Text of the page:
- The risk/reward profile of a Touch Bracket
- How defined risk determines capital requirements
In the previous module, we learned a Nadex Touch Bracket is a contract which allows traders to speculate on a market’s price movement within a pre-defined range and this range is capped on either end by the floor and the ceiling. In this module, we will learn how this structure translates into the risk/reward profile of a trade and how this then translates into the capital requirements for placing the trade.
Let’s start with risk
One of the biggest benefits of a Touch Bracket for any level of trader is defined risk. This puts the trader in control and never leaves them stressing about the unknown risk factors so common in leveraged markets.
The risk on every trade is defined by the floor or ceiling. For buyers, their maximum risk is the difference between where the contract is bought and the floor of the contract. For sellers, their maximum risk is the difference between where the contract is sold and the ceiling of the contract. Since a Touch Bracket can never trade beyond either of these two points, both buyers and sellers know with 100% certainty, before placing the trade, what their maximum exposure is. The floor and the ceiling are basically contractual stop levels. Since they are contractual stop levels, the trader never has to worry about slippage or losing more than they were will to risk on a trade.
On the reward side, this is also defined by the floor and ceiling. For buyers, their maximum profit potential is the difference between where they bought the contract and the ceiling level. For sellers, their maximum profit potential is the difference between where they sold the contract and the floor level. Now, you may be asking yourself, “Why would I ever want to put a cap on my potential reward?” That is a great question, and we are glad you asked it.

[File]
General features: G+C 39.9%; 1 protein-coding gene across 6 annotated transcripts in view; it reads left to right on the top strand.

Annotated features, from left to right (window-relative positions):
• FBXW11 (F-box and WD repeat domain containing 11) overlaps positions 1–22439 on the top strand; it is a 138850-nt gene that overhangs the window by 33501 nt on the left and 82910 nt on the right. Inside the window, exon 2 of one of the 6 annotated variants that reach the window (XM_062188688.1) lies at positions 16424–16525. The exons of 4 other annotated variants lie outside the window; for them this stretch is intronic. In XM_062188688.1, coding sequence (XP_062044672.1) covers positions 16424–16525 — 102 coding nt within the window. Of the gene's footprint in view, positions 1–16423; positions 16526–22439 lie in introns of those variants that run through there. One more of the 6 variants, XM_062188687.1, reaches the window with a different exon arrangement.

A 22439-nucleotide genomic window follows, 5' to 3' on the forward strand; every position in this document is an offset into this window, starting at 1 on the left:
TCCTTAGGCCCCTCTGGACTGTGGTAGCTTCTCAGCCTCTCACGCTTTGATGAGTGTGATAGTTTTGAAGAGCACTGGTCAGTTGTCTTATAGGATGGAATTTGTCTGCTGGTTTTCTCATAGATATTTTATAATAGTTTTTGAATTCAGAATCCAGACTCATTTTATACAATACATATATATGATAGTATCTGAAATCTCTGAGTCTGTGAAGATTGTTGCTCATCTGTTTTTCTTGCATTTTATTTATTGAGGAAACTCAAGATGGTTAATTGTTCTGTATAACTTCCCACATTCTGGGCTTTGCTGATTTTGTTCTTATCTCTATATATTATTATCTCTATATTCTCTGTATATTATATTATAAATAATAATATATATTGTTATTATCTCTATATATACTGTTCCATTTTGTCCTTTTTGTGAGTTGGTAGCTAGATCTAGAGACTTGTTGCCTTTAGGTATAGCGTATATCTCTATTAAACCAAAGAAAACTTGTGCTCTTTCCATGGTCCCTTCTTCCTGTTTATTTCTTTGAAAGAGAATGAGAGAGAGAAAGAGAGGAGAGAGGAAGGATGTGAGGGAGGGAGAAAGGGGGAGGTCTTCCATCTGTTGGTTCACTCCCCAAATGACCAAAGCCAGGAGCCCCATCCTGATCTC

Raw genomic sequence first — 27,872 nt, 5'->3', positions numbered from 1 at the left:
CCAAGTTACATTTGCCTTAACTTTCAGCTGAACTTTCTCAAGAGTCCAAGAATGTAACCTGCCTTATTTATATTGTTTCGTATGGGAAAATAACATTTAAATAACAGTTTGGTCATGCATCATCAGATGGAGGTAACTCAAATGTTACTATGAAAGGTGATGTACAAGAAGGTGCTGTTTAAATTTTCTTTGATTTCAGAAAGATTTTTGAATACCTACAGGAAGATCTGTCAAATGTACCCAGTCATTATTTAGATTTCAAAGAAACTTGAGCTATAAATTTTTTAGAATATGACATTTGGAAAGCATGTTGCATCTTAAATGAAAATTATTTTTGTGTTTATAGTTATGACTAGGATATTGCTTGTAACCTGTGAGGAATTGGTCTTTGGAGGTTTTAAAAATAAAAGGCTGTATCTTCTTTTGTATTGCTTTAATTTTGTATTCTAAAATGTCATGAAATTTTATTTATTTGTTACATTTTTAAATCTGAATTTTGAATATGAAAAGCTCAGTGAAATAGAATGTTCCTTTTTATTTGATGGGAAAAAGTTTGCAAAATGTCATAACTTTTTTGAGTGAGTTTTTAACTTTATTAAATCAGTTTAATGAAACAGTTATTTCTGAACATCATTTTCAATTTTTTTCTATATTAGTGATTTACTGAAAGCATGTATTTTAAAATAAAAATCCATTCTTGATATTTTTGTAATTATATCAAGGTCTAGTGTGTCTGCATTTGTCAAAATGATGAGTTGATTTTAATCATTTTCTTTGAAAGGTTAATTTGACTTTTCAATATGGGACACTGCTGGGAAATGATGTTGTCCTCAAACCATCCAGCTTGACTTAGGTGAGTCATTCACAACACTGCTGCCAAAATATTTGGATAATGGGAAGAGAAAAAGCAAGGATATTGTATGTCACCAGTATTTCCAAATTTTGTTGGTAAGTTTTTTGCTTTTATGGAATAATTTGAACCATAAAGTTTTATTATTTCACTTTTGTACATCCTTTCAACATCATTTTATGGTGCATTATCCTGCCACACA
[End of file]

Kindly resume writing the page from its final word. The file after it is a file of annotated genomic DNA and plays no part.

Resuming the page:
The main reason is an exit plan for every trade. This is a key concept of successful traders. They know the maximum loss they are willing to take, but they also know they need to have a plan to take profit. The road to trading is littered with the busted accounts of would-be traders who chose greed rather than a sensible exit plan. With a Touch Bracket, an exit plan is included directly in the structure. Additionally, if the market moves really fast and touches your maximum profit potential level, your profit is automatically locked in, saving you from potentially missing the opportunity to lock in gains before the market turns.
So, how does all of this translate into the capital requirements for trading a Touch Bracket? That part is simple. The maximum risk on any trade is equal to the capital required to enter that trade. Rather than a margined-type contract such as futures or forex, Touch Bracket contracts are fully collateralized up to the amount of risk each party has on the trade. Also, since this amount is determined at the time the trade is placed, this amount never changes. Unlike what is so common in the futures markets where traders have to drastically increase margin to hold a position overnight, the capital required to hold a Touch Bracket position never changes, which makes it just as easy to swing trade these contracts as to day trade.
Lastly, because the capital required is based solely on maximum risk, it is possible for a trader to receive the benefit of very substantial leverage, without the fear of losing more than they ever expected.
Let’s take a look at an example
Here we have the US 500 Touch Bracket. In this example, the current Indicative Underlying Index is at a level of 2720.00. The Touch Bracket in this example has a floor of 2710.00 and a ceiling of 2760.00. The total range of this contract is 50 points which equates to a total value of $500.00.
If this contract is bought at 2720.00, the maximum risk is the difference between the buy price of 2720.00 and the floor of 2710.00 which is 10 points. In the case of the US 500, this equates to $10.00 per point or a total risk of $100.00. That $100.00 is equal to the capital required to place the trade.
The maximum potential return is the difference between the buy price (2720.00) and the ceiling of the contract (2760.00). In this case, that would be 40 points or $400.00 (not inclusive of Exchange fees).
Of course, you do not have to hold a position to the extreme points, but may try to close the trade early to limit losses or lock in profits.
The risk and reward profile and capital requirements for placing a Touch Bracket trade.
How well do you know Nadex Touch Bracket Contracts?
In the next lesson we will tie it all together in a trade example.